But to those who ask me, “What is it like in the Spirit World? I try to get them to forget the Spirit World and look at all Planet Earth has to offer. There is so much around us that we take for granted or have never paid any real attention too.
Many of us in this life fail to notice the real beauty around us. We don’t need to be deep in the country to be enthralled by something that lightens up our day. Many a time we fail to notice the goodness in the hearts of many who do voluntary work to help those less fortunate than themselves. Not even voluntary work being part of an organization but a kind deed even as little as a smile to a lonely person...
Let us for the moment forget the Spirit World and concentrate on this life and making it a bit better for ourselves and in turn for others as well....
Spiritualists can have their say...
On the 15th I attended the SNU’s Scottish and Irish District Council’s AGM at The Edinburgh Spiritualist Society. I have attended this AGM for a good many years and the numbers attending have been steady for the past few years. This is extremely poor considering the number of members the SNU has in Scotland and Ireland. The numbers attending were the same or slightly less that the numbers attending the service in this church two weeks before when I took the service. There are excuses for our Irish members not attending because of the distance and the cost, but surely more Scottish members could make that little bit more effort to attend. No matter whether the AGM or half-yearly meetings are held in Edinburgh, Glasgow or Falkirk there is always a good turnout from the Aberdeen Churches. Surely it should be possible for all the SNU Churches in Scotland to sent at least one representative. Maybe the DC could think of fund or part funding at least one representative from Ireland to attend.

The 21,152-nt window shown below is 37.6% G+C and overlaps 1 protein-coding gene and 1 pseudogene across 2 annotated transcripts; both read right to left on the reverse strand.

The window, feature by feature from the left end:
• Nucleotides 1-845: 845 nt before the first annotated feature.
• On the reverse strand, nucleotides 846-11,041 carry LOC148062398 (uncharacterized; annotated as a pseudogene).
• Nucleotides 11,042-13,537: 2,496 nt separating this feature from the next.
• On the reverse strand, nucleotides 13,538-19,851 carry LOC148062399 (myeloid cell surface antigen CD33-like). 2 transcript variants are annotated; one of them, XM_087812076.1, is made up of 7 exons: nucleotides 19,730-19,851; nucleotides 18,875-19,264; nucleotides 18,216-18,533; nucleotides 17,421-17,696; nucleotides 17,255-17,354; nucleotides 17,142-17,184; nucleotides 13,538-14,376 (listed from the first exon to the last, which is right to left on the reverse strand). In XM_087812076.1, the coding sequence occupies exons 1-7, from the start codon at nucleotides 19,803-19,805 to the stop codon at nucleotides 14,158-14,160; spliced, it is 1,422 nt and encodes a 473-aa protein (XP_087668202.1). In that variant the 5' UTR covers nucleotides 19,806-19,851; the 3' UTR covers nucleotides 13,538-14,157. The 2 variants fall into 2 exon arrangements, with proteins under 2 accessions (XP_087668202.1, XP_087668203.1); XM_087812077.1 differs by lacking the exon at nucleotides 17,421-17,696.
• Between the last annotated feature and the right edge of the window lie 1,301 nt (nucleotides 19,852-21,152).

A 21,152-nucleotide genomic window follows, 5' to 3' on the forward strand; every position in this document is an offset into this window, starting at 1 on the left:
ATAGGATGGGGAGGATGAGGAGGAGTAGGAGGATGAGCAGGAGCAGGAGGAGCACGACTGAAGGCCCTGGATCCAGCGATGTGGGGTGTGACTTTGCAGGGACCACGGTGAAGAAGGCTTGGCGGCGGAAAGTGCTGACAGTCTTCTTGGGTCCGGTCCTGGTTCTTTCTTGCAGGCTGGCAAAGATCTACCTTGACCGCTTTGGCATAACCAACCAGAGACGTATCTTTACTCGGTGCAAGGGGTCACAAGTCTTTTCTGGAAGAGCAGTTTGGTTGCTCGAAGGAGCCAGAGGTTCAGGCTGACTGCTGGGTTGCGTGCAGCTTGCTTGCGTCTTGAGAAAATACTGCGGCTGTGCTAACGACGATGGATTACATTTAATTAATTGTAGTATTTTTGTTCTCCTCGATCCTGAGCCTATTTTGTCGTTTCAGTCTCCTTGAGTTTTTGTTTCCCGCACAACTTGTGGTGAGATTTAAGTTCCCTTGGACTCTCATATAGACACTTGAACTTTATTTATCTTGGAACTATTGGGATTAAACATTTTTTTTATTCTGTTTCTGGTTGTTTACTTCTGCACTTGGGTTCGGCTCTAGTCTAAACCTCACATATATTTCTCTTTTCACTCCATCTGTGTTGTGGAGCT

There are many who complain of SNU policies – myself included at times, but instead of complaining we should use the facilities open to us to make our points know. Attend these meetings and make your voice heard or write to the Secretary of the DC and your comments will be raised at their next meeting.
The following day I was at the Glasgow Association’s AGM and although there appeared to be good turnout there was only about one-third of the membership attending. Still... I suppose that a one-in-three members turning out in this day and age for such a meeting is not bad.